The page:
Time and again, Barack Obama or his wife and friends have said outrageous, offensive things. Then they want to blame others for holding them accountable -- even though in his famous "Just Words" speech, Obama testified to the power and meaning of words.
But this utterance ranks right up there with his worst.
Speaking at a campaign rally recently, Obama claimed his opponent John McCain will try to scare voters by saying such things as, "You know, 'he's not patriotic enough, he's got a funny name,' you know, 'he doesn't look like all those other presidents on the dollar bills.'"
What? For one thing, the Obamas themselves are the ones who called their patriotism into question. Proud of my country for the first time in my adult life? Had to be pushed into wearing a flag pin? Hang around a preacher that says "God d--- America"? Hang around a domestic terrorist who wishes he'd set off more bombs here than he did? Call America a "mean country"?
But that line about "he doesn't look like all those other presidents on the dollar bills"? That's just racist. Period. It's saying John McCain and his supporters are racist and will try to scare people into not voting for a black man.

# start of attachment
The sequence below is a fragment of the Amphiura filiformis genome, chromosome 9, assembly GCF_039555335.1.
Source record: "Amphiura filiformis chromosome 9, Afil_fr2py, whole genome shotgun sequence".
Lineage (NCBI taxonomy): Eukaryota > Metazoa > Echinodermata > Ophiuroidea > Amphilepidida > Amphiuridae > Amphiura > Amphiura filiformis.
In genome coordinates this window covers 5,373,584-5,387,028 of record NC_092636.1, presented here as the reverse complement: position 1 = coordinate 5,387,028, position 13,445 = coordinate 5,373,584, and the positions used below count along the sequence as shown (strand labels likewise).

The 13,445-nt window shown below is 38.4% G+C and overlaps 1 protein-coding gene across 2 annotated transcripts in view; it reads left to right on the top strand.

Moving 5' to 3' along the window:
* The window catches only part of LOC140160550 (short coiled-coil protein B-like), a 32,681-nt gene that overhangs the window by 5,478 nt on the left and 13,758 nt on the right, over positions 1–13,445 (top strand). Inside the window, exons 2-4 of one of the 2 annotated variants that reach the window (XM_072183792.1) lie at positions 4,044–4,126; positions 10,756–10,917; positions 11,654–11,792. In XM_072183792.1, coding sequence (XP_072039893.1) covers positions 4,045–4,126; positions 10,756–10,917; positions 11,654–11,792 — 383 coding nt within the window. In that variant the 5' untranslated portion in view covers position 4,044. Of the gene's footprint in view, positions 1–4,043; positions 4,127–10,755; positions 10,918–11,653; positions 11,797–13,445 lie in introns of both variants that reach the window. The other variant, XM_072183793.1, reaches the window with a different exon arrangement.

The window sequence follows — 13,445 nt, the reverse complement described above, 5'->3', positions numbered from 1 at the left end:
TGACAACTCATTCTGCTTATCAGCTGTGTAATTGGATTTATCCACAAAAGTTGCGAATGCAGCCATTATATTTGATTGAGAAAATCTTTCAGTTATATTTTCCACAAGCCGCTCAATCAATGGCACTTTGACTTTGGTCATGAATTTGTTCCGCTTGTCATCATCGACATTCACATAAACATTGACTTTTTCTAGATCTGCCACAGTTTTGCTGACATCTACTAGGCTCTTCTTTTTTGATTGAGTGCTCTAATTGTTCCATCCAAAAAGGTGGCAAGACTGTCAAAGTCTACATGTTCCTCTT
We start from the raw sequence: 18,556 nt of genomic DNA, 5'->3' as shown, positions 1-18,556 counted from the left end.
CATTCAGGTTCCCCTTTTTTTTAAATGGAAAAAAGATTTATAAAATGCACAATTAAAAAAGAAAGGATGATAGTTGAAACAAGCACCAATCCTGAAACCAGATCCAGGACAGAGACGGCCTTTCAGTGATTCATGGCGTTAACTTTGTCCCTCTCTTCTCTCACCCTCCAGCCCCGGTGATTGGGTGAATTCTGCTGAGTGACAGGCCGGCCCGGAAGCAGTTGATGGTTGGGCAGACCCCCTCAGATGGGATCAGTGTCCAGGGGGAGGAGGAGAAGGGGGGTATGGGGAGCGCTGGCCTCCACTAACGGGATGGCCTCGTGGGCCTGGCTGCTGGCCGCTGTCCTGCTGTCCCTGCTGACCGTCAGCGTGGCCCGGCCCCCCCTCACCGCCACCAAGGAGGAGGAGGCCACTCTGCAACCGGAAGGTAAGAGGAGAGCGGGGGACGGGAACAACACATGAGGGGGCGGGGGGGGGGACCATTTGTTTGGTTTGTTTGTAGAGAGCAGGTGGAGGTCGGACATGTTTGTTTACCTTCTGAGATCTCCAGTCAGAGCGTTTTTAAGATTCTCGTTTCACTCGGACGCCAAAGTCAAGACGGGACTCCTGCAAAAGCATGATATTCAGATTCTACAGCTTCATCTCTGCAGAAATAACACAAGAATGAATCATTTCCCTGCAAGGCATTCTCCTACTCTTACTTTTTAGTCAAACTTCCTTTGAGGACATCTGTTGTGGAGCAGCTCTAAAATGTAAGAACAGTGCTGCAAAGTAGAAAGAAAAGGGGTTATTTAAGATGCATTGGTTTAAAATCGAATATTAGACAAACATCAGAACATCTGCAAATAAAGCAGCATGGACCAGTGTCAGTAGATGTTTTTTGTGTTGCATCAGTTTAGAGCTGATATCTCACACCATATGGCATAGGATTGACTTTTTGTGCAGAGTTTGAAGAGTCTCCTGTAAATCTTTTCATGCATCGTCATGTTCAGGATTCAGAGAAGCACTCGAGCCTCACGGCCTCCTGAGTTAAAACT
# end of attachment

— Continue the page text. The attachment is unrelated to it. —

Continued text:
John McCain has never made race an issue. And for Obama to insinuate that Republicans are racist, and will make it an issue, is just beyond reprehensible.
Obama "played the race card, and he played it from the bottom of the deck," said a McCain spokesman. Absolutely.
Now comes Obama supporter Ludacris -- a raunchy rap singer whose new soliloquy refers to Hillary Clinton as a female dog and says "McCain don't belong in any chair unless he's paralyzed ..." The "song" also exhorts black voters to "paint the White House black, and I'm sure that's got 'em terrified."
Got who terrified? Oh, right. What Obama himself called a "typical white person."
Barack Obama can't be blamed for Ludacris' lyrics, but it's him and his friend Ludacris who are making race an issue. Obama not only owes John McCain an apology for his own comment, but he once again reveals an arrogant disdain for ordinary Americans -- remember his comment about xenophobic small-town Americans clinging to their guns and religion:
"You go into some of these small towns in Pennsylvania, and like a lot of small towns in the Midwest, the jobs have been gone now for 25 years and nothing's replaced them. And they fell through the Clinton administration, and the Bush administration, and each successive administration has said that somehow these communities are gonna regenerate and they have not. And it's not surprising then they get bitter, they cling to guns or religion or antipathy to people who aren't like them or anti-immigrant sentiment or anti-trade sentiment as a way to explain their frustrations."
For a guy who wants to be president, he's sure ready and eager to believe the worst in America.